'Azzun, 'Azzun 'Atma, Habla, Haris, Kifl Harith, Za'tara (Tapuah), Wed 3.10.12, Morning

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Nadim, Suzy A., Ilana R., Chana A. Leora K. (guest), Maria (guest from Germany

 Translator:  Charles K.


We spent most of the time driving through the villages, to show our guests the occupation – on the hilltops, the main junctions, in the Palestinian villages.


11:00 – We began at the southern Azzun Atma checkpoint, where no laborers are crossing at this hour.  Like the checkpoints in general, this is also undergoing constant alterations “for the good of” the occupied population forced to cross through it.  Sidewalks being laid, canopies erected…


We continued on Highway 5 toward Za’tara.  Our guests saw the elevated road restricted to Jews, over the road from Zawiyya to Maskha.  Farther on, outposts clinging to the hilltops above Brukin and Kufr a-Dik, biting into the locals’ lands; the Barkan industrial zone continually expanding and, of course, Ariel – the metropolis – a very long, narrow strip stretching to the horizons.  We pointed out the guard towers and the metal bars permanently installed at the entrances to the roads leading to Palestinian villages.  If the army wishes, the road can easily be blocked.  We reached Za’tara, where there’s a flourishing kiosk belonging to the settlers; there are emplacements at each entry/exit of this central road junction.  The one overlooking the turn to Highway 505 was manned.  We saw no Palestinian cars detained.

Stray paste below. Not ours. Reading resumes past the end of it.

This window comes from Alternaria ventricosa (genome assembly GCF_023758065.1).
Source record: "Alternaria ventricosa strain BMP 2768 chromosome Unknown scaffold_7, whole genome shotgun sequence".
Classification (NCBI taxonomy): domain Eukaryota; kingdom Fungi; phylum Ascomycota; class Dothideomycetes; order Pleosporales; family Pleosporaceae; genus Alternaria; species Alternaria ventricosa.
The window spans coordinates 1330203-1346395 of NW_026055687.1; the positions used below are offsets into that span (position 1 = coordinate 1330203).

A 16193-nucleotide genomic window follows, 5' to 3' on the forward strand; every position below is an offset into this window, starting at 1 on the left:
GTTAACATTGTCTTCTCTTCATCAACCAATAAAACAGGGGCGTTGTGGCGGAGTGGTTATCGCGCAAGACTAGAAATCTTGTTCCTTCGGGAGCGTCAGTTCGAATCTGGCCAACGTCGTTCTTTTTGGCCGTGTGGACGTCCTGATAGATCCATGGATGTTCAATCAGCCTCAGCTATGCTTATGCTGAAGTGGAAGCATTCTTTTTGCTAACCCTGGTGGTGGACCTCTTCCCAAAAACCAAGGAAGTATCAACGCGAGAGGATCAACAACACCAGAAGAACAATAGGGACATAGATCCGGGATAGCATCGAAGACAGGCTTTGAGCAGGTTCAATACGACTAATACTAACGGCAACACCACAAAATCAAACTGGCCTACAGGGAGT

We returned to Highway 5, through Kifl Hars, Hars, Bidiya, Maskha, to Hani’s house, penned in next to the settlement of Elkana.  Having no way out, the conquered one has developed a sense of humor.  So he’s written “The State of Hani” on the wall.


We drove through Kafr Thult and Azzun to Highway 55.  It’s afternoon; the streets are filled with children returning from school.


13:15  Habla.  A few people wait to enter Habla.  They crossed a few minutes after we arrived.  People go through in groups of five, “as usual.”  A man leaving Habla gets stuck in the revolving gate and must wait for “the finger of God” to release him.

Our guests wonder why there’s a checkpoint separating people from their property (plant nurseries, agricultural land…).  Who can explain the occupation’s logic…


13:35 – The school buses from ‘Arab al-Ramadin arrive.  Here’s some more “logic” to explain – that young children must wait every day, twice, for an armed soldiers to come into the bus.


13:43 - The boys’ bus goes through.


13:51 – The girls’ bus goes through.


The only creatures thatshow any independence and refuse to obey blindly are the sheep whose owner tries to bring them through the checkpoint.  Eventually they do what he wants.


14:06 – No more people are waiting.  We left.